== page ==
Atlanta-based artist Bojana Ginn makes sculptures and installations that interface between technology, science, and aesthetic materiality in search of noumena that will awaken a softer, kinder world. Her exhibition Phygital Muse, on view in the Mary S. Byrd Gallery at Augusta University through December 13, presents four works of art that provide an opportunity to consider how human perception is impacted when art and technology become enmeshed. The term phygital blends the physical and material aspects of visual art with the conceptual musings of technoscience.
Originally trained as a medical doctor in her native Serbia, Ginn came to the United States in 2002 to work as a researcher in the biology department at Emory University in Atlanta. In the lab, she found a correlation between drawing and genetics. Transcribing genetic code into protein was not unlike translating a line from one medium to another. Video editing called for cutting and rearranging sequences, combining previous images to create new ones, much like the process of art-making she remembered from her youth. Ginn’s interest in the creative potential of art was reignited through her scientific work.
For her final project in SCAD’s MFA program in sculpture six years ago, the artist drew on sources including biology, technology, genetic engineering, transhumanism, and mathematics, and organic structures such as DNA strands and proteins. Searching for material to make sculptures that would converse with technology and scientific data, Ginn recalled summers in the mountains of Serbia where the women in the family would traditionally retreat for sheep shearing. The wool was gathered, cleaned, combed, and then spun into yarn or felted for wearables. Ginn recognized this sustainable, organic fiber as an appropriate material to balance the technical and data-driven images she was creating.
Imposing on the intimate space of the gallery in Augusta, Solar Veins (2019) flows down from a corner wall and across the floor, an incandescent blanket of gently aerated sheep’s wool that creates a soft, cumulous mass. Seemingly randomized pastel colors emanate from filtered LED strands that snake through the wool like veins, as the title implies. The layers of light, filters, and organic fiber pour across the floor with captivating urgency, generating the metaphorical equivalence of a life force. The desire to fall into this womb cloud is irresistible, even transcendent.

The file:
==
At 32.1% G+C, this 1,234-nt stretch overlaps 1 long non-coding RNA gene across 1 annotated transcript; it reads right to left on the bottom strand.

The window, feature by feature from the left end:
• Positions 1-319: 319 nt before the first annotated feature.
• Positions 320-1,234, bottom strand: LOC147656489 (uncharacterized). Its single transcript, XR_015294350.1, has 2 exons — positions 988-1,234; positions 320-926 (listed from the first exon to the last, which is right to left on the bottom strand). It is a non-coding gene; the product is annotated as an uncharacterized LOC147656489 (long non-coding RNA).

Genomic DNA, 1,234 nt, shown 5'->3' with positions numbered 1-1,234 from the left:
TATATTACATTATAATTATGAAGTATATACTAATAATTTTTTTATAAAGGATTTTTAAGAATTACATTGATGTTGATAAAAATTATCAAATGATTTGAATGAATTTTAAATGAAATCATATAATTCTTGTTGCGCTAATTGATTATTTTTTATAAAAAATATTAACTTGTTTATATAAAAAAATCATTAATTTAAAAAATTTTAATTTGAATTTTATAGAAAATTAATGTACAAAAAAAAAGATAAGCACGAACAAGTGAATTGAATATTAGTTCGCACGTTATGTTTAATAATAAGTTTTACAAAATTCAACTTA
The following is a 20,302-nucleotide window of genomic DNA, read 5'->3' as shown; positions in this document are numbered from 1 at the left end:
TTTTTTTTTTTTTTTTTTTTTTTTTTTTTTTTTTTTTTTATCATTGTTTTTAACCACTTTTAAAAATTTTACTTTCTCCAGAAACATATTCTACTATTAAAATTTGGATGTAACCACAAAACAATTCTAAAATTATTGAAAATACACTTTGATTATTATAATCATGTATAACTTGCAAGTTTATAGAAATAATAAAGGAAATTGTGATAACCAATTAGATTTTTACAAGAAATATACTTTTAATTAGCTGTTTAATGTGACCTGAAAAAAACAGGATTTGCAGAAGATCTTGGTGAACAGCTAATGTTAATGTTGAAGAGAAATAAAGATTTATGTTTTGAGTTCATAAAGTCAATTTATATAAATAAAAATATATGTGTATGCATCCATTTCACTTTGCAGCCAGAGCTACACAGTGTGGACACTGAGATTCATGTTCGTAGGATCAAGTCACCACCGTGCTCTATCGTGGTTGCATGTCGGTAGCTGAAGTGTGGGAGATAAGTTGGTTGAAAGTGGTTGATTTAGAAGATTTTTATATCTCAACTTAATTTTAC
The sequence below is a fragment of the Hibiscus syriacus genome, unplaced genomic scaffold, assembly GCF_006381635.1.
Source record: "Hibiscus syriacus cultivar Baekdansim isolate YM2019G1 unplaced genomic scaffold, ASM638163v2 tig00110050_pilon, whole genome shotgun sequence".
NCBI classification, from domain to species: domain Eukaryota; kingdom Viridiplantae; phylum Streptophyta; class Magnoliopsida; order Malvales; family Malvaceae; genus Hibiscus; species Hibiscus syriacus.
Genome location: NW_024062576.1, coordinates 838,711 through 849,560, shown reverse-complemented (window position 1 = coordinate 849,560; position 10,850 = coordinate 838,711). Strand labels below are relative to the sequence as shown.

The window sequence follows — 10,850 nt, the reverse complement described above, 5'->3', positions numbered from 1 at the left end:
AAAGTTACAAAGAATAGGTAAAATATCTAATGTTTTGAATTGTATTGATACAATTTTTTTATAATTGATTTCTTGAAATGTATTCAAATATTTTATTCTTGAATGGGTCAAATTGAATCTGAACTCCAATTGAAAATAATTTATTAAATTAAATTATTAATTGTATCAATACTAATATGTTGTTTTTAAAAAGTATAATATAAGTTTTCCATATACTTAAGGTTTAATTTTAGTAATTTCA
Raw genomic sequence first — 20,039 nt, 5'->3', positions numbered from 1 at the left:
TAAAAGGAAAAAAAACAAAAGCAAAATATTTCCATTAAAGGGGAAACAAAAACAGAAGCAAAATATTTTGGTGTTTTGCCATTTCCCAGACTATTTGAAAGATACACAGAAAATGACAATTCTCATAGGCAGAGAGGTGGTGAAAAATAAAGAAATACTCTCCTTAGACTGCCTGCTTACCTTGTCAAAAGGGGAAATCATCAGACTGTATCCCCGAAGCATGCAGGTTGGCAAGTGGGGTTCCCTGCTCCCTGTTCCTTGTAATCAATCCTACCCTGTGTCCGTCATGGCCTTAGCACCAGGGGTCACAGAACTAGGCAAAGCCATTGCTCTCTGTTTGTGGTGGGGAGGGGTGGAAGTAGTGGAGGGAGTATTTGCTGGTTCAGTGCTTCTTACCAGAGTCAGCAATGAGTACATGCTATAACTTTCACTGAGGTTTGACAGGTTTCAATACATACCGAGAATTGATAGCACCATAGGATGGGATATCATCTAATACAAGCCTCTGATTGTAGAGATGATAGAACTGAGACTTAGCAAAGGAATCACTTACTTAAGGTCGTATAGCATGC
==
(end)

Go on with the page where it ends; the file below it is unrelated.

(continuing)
In interviews, the artist draws connections between these scientifically derived but aesthetically conceived objects by noting that sheep’s wool and mammal hair share traces of protein. This warm and fuzzy kinship seems unnecessary given the luxurious beauty of Solar Veins. For an artist-scientist such as Ginn, however, it appears natural to underpin an aesthetic sensibility with a concrete rationale.
The most dynamic sculptures in the gallery are Digital Synesthesia 1 and Digital Synesthesia 2 (both 2019). Variations on a theme, each sculpture employs the sophisticated technologies of digital imaging, photography, two-channel video projections, and animation. The term synesthesia refers to a human condition where the perception of one sense is experienced through another sense, such as hearing color or seeing sound. Each wall sculpture is made with layers of material and projected light. A polymer mesh screen supports the top layer of aerated sheep’s wool, which is anchored discretely with monofilament. Through these transparent layers, a video animation of a linear structure moves unpredictably in the indefinite space. An additional projection of a black and white grid floating statically behind the animation further confuses spatial orientation. Alignment between the projected animation and the physical sculpture is irregular, creating a sense that the entire object is coming into being in real-time.
Of the two animations, Digital Synesthesia 1 is the more engaging. In a continuous loop of spatial revolutions, inversions, reversals, elongations, receding and advancing, the moving form regenerates perpetually. Both works are mesmerizing and contemplative. The moving light plays across multiple surfaces, challenging perception and suggesting a transference of one visual phenomenon to another in a never-ending dance of light, motion, and form.
Plastic Genes / Stereognostic Monologues (2019) consists of two looping videos shown on monitors. Each monitor contains slow video animations of three or four shapes that move gently over a soft pink field. A pod-like shape reminded me of fish egg sacks. Transparent green shapes float and overlap in the ambiguous space, suggesting vegetative forms. Blue geometric shapes tumble through the space. The pastel colors, slow motion, and amniotic space produce a meditative effect. The term stereognosis, or haptic perception, is the ability to identify the form of an object without any visual and auditory cues. There is a playful inversion of haptic perception in this work. What we see in this pair of video monitors is not present yet, but what will become. In this work, Ginn suggests the microcosm gives life to the macrocosm. Her multi-media installations weave science, technology, and physical materials into hybrid works of art that convey beauty and mystery.
Bojana Ginn’s solo exhibition Phygital Muse is on view at the Mary S. Byrd Gallery at Augusta University in Augusta, Georgia, through December 13.